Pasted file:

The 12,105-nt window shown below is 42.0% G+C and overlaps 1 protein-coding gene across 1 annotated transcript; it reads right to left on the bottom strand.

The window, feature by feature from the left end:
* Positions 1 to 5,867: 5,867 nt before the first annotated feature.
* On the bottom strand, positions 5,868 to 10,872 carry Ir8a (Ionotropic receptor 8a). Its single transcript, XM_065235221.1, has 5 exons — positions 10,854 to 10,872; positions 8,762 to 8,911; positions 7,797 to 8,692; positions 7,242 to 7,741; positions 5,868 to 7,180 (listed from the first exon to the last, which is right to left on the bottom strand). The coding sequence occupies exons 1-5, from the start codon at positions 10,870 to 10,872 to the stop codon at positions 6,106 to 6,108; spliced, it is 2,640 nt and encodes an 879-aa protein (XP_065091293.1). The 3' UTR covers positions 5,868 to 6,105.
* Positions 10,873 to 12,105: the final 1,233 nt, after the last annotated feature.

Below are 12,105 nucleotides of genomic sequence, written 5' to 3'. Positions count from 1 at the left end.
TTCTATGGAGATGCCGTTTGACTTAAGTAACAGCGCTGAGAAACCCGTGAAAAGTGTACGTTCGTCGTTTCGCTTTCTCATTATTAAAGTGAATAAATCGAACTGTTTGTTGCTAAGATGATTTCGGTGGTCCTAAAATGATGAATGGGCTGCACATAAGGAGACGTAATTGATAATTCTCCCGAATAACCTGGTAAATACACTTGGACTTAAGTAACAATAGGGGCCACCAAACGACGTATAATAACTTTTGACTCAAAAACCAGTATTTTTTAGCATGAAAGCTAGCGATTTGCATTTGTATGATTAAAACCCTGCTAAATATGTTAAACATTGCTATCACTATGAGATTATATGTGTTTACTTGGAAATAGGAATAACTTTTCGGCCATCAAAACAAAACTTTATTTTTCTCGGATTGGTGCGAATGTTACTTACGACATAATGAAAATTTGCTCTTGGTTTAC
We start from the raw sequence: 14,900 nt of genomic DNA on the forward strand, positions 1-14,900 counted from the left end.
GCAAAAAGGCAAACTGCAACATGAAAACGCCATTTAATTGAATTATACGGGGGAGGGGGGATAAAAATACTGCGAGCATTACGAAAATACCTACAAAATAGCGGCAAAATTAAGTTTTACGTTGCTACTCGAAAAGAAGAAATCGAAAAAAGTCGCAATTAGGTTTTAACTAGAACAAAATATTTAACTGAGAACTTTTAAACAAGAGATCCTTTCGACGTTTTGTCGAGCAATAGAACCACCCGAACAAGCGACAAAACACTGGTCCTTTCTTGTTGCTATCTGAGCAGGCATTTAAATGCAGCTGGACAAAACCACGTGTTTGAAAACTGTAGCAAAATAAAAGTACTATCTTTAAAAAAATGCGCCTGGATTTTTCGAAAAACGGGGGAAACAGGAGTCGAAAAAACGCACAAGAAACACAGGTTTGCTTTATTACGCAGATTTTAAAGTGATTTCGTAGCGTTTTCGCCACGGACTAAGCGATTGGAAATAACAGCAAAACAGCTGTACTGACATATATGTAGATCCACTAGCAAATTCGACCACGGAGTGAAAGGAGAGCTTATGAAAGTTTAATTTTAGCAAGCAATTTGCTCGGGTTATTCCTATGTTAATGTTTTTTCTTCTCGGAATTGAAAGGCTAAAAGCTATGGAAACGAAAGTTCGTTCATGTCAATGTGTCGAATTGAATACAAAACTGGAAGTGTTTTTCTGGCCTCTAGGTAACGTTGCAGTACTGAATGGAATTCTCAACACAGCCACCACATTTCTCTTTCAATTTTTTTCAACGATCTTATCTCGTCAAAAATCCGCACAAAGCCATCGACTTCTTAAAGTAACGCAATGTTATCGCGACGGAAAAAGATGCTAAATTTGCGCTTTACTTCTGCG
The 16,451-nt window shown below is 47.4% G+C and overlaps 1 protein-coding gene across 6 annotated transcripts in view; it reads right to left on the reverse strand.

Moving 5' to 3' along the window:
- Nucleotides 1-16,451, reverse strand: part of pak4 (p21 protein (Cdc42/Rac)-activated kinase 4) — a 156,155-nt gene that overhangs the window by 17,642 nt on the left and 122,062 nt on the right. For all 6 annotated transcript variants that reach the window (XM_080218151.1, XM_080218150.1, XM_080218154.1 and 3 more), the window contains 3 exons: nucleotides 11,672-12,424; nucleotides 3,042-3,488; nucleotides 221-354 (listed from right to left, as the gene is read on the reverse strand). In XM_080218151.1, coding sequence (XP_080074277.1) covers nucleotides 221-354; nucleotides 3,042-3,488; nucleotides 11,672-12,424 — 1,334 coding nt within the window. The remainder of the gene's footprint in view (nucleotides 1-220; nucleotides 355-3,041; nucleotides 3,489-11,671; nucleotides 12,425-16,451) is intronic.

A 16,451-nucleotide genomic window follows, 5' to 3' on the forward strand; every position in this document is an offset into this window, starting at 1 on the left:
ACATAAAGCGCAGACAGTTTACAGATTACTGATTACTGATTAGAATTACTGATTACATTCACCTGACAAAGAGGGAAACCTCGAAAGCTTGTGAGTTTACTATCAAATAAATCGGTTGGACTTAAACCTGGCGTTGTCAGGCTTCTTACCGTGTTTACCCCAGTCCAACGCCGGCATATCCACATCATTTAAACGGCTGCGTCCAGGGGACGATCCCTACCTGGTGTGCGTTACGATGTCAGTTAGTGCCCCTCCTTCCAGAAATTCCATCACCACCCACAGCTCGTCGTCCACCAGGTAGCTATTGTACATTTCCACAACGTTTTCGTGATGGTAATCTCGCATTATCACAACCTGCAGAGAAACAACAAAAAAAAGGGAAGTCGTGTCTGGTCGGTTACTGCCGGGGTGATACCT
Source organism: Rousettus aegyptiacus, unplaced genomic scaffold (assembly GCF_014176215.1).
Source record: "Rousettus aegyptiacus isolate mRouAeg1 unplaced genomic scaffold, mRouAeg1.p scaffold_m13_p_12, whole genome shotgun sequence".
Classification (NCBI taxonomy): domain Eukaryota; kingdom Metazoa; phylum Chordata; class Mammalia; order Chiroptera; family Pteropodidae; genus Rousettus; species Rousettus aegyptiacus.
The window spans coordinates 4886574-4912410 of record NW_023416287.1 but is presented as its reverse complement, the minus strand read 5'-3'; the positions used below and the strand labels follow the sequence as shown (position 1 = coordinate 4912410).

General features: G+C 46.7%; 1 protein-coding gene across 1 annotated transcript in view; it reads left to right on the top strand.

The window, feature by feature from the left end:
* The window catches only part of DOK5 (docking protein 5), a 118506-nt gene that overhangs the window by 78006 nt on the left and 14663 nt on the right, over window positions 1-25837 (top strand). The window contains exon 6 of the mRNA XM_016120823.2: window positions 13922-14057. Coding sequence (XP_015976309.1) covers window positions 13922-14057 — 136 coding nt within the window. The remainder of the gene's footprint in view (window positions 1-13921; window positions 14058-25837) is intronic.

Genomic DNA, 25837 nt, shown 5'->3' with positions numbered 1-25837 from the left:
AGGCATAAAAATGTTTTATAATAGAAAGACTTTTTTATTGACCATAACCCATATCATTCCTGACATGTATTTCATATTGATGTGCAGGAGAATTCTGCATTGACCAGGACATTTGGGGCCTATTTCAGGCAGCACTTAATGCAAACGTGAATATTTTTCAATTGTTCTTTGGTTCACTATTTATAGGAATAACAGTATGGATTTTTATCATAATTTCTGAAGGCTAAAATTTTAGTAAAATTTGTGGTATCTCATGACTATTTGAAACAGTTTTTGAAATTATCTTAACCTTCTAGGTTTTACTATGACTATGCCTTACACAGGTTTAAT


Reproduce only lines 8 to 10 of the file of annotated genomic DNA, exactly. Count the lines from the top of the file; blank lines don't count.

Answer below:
We start from the raw sequence: 14,900 nt of genomic DNA on the forward strand, positions 1-14,900 counted from the left end.
GCAAAAAGGCAAACTGCAACATGAAAACGCCATTTAATTGAATTATACGGGGGAGGGGGGATAAAAATACTGCGAGCATTACGAAAATACCTACAAAATAGCGGCAAAATTAAGTTTTACGTTGCTACTCGAAAAGAAGAAATCGAAAAAAGTCGCAATTAGGTTTTAACTAGAACAAAATATTTAACTGAGAACTTTTAAACAAGAGATCCTTTCGACGTTTTGTCGAGCAATAGAACCACCCGAACAAGCGACAAAACACTGGTCCTTTCTTGTTGCTATCTGAGCAGGCATTTAAATGCAGCTGGACAAAACCACGTGTTTGAAAACTGTAGCAAAATAAAAGTACTATCTTTAAAAAAATGCGCCTGGATTTTTCGAAAAACGGGGGAAACAGGAGTCGAAAAAACGCACAAGAAACACAGGTTTGCTTTATTACGCAGATTTTAAAGTGATTTCGTAGCGTTTTCGCCACGGACTAAGCGATTGGAAATAACAGCAAAACAGCTGTACTGACATATATGTAGATCCACTAGCAAATTCGACCACGGAGTGAAAGGAGAGCTTATGAAAGTTTAATTTTAGCAAGCAATTTGCTCGGGTTATTCCTATGTTAATGTTTTTTCTTCTCGGAATTGAAAGGCTAAAAGCTATGGAAACGAAAGTTCGTTCATGTCAATGTGTCGAATTGAATACAAAACTGGAAGTGTTTTTCTGGCCTCTAGGTAACGTTGCAGTACTGAATGGAATTCTCAACACAGCCACCACATTTCTCTTTCAATTTTTTTCAACGATCTTATCTCGTCAAAAATCCGCACAAAGCCATCGACTTCTTAAAGTAACGCAATGTTATCGCGACGGAAAAAGATGCTAAATTTGCGCTTTACTTCTGCG
The 16,451-nt window shown below is 47.4% G+C and overlaps 1 protein-coding gene across 6 annotated transcripts in view; it reads right to left on the reverse strand.